Date of Award

Spring 2015

Document Type

Thesis

Department

English

First Advisor

Alastair Hunt

Subjects

Jean Toomer (1894-1967). Cane -- Criticism and interpretation, Voice in literature

DOI

10.15760/honors.132

Abstract

Critics have long debated the complexities of spoken language in Jean Toomer’s Cane. By examining Cane through the philosophical lens of Hannah Arendt, this thesis argues for the importance of the differences between individual and communal language as they appear in the text. The concept of communal language is shown both through Arendt’s conception of speech, and through the idea of "folk-speech" as it appears in Cane. These forms of speech are then contrasted with individualistic language, language created by and for the speaker, and shows the differences between the two in regards to social power. Cane privileges the idea of a communal voice over that of an individual voice, and claims that the individual voice is unproductive, while the communal voice carries the potential for social change.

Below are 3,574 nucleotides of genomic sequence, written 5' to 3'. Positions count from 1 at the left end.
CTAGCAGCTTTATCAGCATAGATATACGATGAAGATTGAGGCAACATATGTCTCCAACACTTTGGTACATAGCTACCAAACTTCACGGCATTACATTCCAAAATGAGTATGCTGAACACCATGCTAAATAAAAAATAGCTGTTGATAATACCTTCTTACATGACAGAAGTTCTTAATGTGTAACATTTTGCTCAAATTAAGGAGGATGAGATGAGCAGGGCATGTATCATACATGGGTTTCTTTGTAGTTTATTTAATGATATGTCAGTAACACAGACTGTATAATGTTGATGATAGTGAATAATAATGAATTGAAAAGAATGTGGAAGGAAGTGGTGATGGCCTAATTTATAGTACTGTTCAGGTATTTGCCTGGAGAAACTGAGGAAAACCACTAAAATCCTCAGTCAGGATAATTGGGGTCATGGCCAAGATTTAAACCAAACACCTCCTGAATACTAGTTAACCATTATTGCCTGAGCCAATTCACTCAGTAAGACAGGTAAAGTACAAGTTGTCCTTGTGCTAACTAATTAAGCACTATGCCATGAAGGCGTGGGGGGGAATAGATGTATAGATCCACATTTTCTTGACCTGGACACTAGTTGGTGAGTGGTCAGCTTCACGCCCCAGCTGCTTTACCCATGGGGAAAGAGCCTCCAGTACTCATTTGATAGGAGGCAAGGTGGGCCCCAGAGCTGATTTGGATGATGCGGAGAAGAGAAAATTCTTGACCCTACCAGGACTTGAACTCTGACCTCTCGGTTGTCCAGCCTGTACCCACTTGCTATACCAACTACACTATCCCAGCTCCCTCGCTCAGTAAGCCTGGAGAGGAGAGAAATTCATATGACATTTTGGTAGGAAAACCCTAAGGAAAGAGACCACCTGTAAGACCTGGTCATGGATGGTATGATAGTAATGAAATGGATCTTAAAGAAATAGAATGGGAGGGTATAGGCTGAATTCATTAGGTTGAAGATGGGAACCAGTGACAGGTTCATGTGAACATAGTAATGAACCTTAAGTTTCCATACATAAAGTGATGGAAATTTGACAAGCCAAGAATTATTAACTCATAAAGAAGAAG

Comments

An undergraduate honors thesis submitted in partial fulfillment of the requirements for the degree of Bachelor of Arts in University Honors and English

Persistent Identifier

http://archives.pdx.edu/ds/psu/15391

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